The term politically exposed person (PEP) refers to someone with a prominent public position or function. The role they play may make them particularly vulnerable to bribery or other types of corruption and money laundering. Domestic PEPs or foreign PEPs are also vulnerable to money laundering and have specific characteristics.
Table of Content:
- Key Takeaways
- What Are Political Exposed Persons (PEPs)?
- What Risks Are Involved When Dealing With Politically Exposed Persons (PEPs)?
- Types of Politically Exposed Persons (PEPs)
- Domestic Politically Exposed Persons (PEPs)
- Foreign Politically Exposed Persons (PEPs)
- FATF Recommendations for Foreign PEP Identification
- A politically exposed person (PEP) is someone who holds a prominent public position or function.
- A PEP’s high-profile political role increases their potential for illegal asset acquisition, since they often have greater access to public resources than other citizens.
- PEPs include domestic PEPs and foreign PEPs, as defined by the Financial Action Task Force (FATF).
What Are Political Exposed Persons (PEPs)?
A PEP is typically someone who holds a senior position in the government, their family members, close associates, and senior executives of a public company. PEPs can also include officials of major political parties.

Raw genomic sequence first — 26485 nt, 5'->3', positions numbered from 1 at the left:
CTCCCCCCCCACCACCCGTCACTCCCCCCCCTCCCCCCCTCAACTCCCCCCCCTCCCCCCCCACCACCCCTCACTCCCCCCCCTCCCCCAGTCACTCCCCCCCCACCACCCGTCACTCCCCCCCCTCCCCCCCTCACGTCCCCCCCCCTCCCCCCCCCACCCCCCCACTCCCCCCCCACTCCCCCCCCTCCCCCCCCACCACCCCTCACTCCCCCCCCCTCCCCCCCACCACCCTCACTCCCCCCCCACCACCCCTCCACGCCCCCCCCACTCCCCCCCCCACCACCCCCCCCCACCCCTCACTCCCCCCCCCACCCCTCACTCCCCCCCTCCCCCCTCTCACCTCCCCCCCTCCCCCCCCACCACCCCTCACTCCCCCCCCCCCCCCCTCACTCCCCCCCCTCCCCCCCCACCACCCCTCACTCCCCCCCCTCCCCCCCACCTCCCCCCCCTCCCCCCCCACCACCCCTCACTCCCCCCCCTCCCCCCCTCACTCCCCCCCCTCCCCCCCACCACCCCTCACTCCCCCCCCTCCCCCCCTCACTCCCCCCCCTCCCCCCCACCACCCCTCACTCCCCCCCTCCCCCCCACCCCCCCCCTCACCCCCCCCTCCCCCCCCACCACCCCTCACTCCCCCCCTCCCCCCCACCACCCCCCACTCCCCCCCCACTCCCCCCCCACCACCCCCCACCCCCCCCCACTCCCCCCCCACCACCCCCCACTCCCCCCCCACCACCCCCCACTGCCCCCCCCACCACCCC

Regulations on anti-money laundering (AML) deal with organizations’ obligations to combat financial crimes. AML regulations define PEPs as those who have the potential to commit crimes such as bribery, corruption, and money laundering based on their profiles. To this end, financial institutions must identify PEPs during their customer account opening processes.
What Risks Are Involved When Dealing With Politically Exposed Persons (PEPs)?
PEPs are high-risk customers who have greater opportunities to illegally acquire assets than ordinary citizens, since they often have a high profile political role. Criminal acts like money laundering, terrorism financing, and bribery are examples of illegal activity.
Establishing a business relationship with a PEP requires enhanced Anti-Money Laundering and Counter-Terrorist Financing measures. In addition, institutions should continuously monitor PEP screenings, and changes in risk.
Types of Politically Exposed Persons (PEPs)
Several types of PEP have been defined by the Financial Action Task Force (FATF), including domestic PEPs and foreign PEPs.
Domestic Politically Exposed Persons (PEPs)
The FATF Guidance on PEPs also defines domestic PEPs as individuals who are high-risk and living in the same country as the financial institution they are affiliated with and have a domestic address. A domestic high-risk individual is defined as a local political party official, a senior politician, the head of a state company, or a military general.
The place of residence of PEPs is not important when determining the type of PEP, but can be important when determining the risk level of a particular Domestic PEP. Domestic PEPs are generally considered to be less risky than Foreign PEPs.